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The Scripture a Necessity.
“For whatsoever things were written aforetime were written for our learning, that we through patience and comfort of the Scriptures might have hope.”—Rom. xv. 4.
That the Bible is the product of the Chief Artist, the Holy Spirit; that He gave it to the Church and that in the Church He uses it as His instrument, can not be over-emphasized.
Not as tho He had lived in the Church of all ages, and given us in Scripture the record of that life, its origin and history, so that the life was the real substance and the Scripture the accident; rather the Scripture was the end of all that preceded and the instrument of all that followed.
With the dawn of the Day of days the Sacred Volume will undoubtedly disappear. As the New Jerusalem will need no sun, moon, or temple, but the Lord God will be its light, so will there be no need of Scripture, for the revelation of God shall reach His elect directly through the unveiled Word. But so long as the Church is on earth, face-to-face communion withheld, and our hearts accessible only by the avenues of this imperfect existence, Scripture must remain the indispensable instrument by which the Triune God prepares men’s souls for higher glory.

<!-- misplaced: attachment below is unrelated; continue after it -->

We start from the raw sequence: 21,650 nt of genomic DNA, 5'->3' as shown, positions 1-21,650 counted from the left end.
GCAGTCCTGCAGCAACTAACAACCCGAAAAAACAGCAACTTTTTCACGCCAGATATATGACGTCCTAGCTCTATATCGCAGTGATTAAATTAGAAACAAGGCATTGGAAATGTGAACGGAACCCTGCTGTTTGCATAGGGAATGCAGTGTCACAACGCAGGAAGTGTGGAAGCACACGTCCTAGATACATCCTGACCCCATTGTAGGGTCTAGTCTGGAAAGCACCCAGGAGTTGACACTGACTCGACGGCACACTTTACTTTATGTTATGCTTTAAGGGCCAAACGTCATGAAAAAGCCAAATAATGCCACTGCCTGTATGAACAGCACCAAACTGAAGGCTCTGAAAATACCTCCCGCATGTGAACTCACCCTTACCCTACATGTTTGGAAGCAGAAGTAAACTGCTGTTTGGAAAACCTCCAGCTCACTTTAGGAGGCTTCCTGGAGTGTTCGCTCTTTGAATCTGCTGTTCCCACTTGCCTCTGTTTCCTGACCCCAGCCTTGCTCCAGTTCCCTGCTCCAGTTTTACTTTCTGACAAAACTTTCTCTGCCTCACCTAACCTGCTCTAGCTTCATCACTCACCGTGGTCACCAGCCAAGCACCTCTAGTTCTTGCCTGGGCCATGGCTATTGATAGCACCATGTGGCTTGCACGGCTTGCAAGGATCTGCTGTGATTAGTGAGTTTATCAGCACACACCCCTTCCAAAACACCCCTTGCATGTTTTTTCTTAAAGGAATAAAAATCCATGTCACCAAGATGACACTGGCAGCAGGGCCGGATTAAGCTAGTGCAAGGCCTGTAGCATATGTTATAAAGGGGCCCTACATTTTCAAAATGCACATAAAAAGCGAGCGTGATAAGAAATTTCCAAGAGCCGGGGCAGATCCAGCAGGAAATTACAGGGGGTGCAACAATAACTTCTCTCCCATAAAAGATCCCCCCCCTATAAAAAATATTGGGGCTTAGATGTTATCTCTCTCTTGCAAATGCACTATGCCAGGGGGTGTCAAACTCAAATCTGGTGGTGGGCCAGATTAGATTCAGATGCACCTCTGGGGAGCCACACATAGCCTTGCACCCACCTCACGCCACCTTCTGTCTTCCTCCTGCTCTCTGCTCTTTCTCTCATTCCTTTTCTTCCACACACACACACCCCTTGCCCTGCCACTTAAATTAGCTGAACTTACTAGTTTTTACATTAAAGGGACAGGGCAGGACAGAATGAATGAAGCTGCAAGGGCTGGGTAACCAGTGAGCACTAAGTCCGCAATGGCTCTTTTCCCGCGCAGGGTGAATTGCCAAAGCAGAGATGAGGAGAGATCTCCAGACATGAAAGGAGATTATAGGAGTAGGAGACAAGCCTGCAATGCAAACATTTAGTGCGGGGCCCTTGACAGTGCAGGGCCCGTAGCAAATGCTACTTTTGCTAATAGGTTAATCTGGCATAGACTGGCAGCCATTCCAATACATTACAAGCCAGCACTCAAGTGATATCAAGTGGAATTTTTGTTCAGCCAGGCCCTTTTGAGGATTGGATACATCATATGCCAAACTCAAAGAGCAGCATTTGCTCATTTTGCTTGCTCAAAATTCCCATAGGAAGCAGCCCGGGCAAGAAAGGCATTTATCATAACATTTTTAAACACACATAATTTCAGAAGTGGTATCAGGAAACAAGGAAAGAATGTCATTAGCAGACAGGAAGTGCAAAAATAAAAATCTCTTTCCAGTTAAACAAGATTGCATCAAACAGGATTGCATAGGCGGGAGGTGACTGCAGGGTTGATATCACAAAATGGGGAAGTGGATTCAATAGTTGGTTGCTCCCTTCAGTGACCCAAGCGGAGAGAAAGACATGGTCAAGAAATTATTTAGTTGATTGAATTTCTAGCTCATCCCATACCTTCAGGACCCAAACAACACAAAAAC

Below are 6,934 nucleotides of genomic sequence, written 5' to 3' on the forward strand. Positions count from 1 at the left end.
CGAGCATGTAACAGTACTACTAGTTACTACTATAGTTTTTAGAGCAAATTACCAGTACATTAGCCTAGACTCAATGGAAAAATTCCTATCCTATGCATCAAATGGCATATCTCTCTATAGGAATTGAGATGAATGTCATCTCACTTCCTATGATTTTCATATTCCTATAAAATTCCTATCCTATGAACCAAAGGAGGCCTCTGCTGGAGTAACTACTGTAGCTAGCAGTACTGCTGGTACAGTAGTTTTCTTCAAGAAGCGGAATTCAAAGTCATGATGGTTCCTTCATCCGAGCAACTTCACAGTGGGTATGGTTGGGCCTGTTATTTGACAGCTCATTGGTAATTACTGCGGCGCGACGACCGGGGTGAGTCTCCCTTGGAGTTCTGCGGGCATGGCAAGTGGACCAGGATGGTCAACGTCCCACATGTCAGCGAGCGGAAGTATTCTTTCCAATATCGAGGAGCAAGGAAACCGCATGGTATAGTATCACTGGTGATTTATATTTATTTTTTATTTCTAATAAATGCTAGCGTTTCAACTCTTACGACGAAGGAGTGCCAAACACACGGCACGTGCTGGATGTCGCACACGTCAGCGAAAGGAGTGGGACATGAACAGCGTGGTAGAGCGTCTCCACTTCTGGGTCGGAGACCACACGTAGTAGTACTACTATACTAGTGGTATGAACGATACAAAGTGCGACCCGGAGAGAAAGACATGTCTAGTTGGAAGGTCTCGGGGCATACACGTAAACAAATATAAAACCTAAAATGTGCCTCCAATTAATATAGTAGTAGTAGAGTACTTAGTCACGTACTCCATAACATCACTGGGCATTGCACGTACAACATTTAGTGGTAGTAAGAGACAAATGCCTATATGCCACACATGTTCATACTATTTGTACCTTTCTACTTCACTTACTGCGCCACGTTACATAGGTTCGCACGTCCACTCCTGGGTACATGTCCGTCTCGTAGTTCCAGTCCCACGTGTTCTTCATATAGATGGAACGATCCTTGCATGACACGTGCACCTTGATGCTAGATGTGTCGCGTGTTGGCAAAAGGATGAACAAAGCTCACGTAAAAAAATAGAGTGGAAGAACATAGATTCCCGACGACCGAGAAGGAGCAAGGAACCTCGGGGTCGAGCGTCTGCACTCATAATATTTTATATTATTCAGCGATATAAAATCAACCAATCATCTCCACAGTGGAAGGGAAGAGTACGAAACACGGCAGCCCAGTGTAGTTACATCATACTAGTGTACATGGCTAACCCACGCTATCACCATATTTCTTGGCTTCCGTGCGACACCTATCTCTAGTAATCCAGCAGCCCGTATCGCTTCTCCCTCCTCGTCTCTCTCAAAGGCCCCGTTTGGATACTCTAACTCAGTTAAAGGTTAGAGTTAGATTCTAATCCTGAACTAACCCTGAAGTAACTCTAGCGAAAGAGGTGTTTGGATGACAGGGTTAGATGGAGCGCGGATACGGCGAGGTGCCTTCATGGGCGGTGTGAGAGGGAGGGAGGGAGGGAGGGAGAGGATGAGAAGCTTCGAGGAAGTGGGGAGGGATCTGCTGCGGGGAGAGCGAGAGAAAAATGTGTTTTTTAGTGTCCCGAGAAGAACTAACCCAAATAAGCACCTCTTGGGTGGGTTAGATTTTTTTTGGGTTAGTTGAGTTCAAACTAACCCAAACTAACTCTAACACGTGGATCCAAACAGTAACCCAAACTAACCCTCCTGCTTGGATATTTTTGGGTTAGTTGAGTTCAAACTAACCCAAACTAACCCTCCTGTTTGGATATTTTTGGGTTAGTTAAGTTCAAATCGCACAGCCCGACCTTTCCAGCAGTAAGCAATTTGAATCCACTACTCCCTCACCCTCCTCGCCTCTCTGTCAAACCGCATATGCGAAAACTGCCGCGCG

The cause of this lies in our personality. We think, we are self-conscious, and the threefold world about and above and within us is reflected in our thoughts. The man of confused or unformed consciousness or one insane can not act as a man. True, there are depths in our hearts which the plummet of our thinking has not sounded; but the influence that is to affect us deeply, clearly, with outlasting effect upon our personality, must be wrought through our self-consciousness.
The history of sin proves it. How did sin enter the world? Did Satan infuse its poison into man’s soul while he slept? By no means. 61 While Eve was fully herself, Satan began to discuss the matter with her. He wrought upon her consciousness with words and representations, and she, allowing this, drank the poison, fell, and dragged her husband with her. Had not God thus foretold it? Man’s fall was to be known neither by his recognized nor by his unrecognized emotions, but by the tree of knowledge of good and evil. The knowledge that caused his fall was not merely abstract, intellectual, but vital. Of course the operating cause was external, but it wrought upon his consciousness and bore the form of knowledge.